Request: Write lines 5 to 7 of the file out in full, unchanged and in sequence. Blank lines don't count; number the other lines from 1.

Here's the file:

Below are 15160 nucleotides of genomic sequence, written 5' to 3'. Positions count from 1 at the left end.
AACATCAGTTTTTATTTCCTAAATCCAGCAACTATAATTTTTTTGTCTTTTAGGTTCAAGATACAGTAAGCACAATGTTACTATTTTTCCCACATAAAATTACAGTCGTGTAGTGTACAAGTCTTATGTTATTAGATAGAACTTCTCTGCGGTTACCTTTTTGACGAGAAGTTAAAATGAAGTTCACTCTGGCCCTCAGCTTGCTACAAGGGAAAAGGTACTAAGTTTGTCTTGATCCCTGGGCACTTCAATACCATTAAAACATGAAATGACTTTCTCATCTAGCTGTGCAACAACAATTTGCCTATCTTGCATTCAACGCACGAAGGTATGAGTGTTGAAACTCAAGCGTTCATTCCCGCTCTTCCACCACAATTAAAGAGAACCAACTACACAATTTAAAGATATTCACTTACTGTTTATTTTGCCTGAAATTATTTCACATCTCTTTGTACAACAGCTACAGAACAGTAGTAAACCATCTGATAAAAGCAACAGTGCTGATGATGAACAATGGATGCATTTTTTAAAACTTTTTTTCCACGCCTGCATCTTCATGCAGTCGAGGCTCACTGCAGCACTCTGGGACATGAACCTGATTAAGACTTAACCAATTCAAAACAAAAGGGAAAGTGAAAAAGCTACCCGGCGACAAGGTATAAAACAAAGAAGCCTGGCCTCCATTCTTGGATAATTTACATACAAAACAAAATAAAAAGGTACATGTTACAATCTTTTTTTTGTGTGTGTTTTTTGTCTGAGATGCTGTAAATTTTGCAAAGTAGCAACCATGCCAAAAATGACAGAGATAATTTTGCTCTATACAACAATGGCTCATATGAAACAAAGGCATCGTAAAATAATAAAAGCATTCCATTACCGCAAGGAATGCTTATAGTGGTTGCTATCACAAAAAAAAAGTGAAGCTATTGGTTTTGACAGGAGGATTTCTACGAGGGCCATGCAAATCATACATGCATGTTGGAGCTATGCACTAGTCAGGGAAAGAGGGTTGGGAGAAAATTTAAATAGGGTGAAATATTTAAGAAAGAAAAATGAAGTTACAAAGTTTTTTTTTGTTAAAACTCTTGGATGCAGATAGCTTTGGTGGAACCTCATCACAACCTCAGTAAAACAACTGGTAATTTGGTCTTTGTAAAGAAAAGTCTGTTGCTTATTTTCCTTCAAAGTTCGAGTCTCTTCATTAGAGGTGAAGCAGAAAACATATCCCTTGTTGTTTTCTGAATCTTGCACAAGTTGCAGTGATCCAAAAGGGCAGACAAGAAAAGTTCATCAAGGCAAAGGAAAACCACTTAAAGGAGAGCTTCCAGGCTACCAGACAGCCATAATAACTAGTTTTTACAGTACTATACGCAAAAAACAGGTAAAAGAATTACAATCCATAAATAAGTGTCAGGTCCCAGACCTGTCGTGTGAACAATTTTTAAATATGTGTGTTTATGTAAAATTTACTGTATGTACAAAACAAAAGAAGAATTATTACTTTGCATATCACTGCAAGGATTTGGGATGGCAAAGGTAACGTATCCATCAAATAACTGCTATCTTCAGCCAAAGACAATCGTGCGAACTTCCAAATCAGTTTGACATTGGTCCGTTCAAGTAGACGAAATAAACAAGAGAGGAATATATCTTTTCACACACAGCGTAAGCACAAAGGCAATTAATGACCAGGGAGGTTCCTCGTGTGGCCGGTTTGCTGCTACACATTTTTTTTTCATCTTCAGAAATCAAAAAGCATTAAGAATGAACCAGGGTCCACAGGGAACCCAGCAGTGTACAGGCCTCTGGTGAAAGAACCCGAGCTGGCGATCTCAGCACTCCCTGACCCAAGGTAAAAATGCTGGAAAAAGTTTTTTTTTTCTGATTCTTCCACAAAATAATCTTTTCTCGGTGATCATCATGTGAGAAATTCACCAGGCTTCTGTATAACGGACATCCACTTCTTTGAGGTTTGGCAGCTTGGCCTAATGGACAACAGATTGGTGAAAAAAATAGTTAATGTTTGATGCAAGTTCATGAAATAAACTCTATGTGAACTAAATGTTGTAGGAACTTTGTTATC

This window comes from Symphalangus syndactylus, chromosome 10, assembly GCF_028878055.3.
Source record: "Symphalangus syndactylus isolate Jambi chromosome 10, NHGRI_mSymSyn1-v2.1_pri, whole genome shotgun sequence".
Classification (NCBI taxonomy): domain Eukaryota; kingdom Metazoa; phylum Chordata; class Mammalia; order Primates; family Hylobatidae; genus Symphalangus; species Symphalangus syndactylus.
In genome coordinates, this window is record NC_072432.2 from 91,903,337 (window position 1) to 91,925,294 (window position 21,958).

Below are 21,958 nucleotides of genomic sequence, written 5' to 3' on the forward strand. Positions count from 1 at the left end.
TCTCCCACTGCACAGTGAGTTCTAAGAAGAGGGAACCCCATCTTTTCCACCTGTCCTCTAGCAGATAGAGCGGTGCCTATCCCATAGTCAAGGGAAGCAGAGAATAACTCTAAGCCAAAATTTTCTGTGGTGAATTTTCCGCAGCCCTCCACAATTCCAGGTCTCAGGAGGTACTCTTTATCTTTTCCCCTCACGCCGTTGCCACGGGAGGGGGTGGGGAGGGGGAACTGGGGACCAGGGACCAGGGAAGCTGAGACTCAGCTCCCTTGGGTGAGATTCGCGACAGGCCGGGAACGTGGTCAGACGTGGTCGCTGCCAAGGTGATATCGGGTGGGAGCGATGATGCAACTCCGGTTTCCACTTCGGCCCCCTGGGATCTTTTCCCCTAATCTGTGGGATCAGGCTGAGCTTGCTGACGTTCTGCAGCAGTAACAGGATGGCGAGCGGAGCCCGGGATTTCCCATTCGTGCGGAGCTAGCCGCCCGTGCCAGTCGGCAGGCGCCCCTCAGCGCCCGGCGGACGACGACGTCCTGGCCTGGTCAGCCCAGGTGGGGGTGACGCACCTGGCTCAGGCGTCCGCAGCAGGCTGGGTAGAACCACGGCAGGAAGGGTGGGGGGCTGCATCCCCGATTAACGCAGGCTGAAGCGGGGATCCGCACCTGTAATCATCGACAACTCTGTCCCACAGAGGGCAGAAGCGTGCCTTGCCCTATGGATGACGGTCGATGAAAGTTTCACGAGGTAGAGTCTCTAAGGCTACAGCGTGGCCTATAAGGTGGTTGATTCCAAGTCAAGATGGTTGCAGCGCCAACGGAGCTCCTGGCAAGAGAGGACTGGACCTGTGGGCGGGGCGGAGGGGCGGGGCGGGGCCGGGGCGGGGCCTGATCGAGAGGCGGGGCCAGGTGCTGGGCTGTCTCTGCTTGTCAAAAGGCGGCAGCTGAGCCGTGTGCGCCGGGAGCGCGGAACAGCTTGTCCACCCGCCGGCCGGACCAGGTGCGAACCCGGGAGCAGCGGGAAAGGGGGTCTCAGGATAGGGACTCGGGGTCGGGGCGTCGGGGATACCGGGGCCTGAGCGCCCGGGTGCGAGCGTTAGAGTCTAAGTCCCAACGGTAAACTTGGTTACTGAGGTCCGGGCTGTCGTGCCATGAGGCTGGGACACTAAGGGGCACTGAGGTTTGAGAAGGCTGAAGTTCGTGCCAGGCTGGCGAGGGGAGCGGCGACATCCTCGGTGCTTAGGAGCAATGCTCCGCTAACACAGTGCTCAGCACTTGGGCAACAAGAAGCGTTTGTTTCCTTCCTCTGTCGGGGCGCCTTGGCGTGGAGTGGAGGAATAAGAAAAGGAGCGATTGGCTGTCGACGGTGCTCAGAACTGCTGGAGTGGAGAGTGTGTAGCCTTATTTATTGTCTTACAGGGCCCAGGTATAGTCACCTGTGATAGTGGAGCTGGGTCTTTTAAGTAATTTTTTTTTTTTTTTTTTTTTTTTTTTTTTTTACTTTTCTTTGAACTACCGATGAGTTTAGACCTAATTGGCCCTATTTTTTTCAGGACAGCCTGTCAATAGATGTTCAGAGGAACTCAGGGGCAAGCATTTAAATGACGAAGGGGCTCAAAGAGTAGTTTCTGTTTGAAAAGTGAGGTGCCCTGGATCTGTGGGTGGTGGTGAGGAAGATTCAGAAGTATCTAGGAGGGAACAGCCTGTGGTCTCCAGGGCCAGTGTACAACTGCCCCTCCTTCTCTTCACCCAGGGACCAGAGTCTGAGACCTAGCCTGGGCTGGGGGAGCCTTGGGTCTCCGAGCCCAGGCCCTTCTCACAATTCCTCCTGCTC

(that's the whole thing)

Classification (NCBI taxonomy): domain Eukaryota; kingdom Metazoa; phylum Chordata; class Mammalia; order Primates; family Hylobatidae; genus Symphalangus; species Symphalangus syndactylus.
In genome coordinates, this window is record NC_072432.2 from 91,903,337 (window position 1) to 91,925,294 (window position 21,958).

Below are 21,958 nucleotides of genomic sequence, written 5' to 3' on the forward strand. Positions count from 1 at the left end.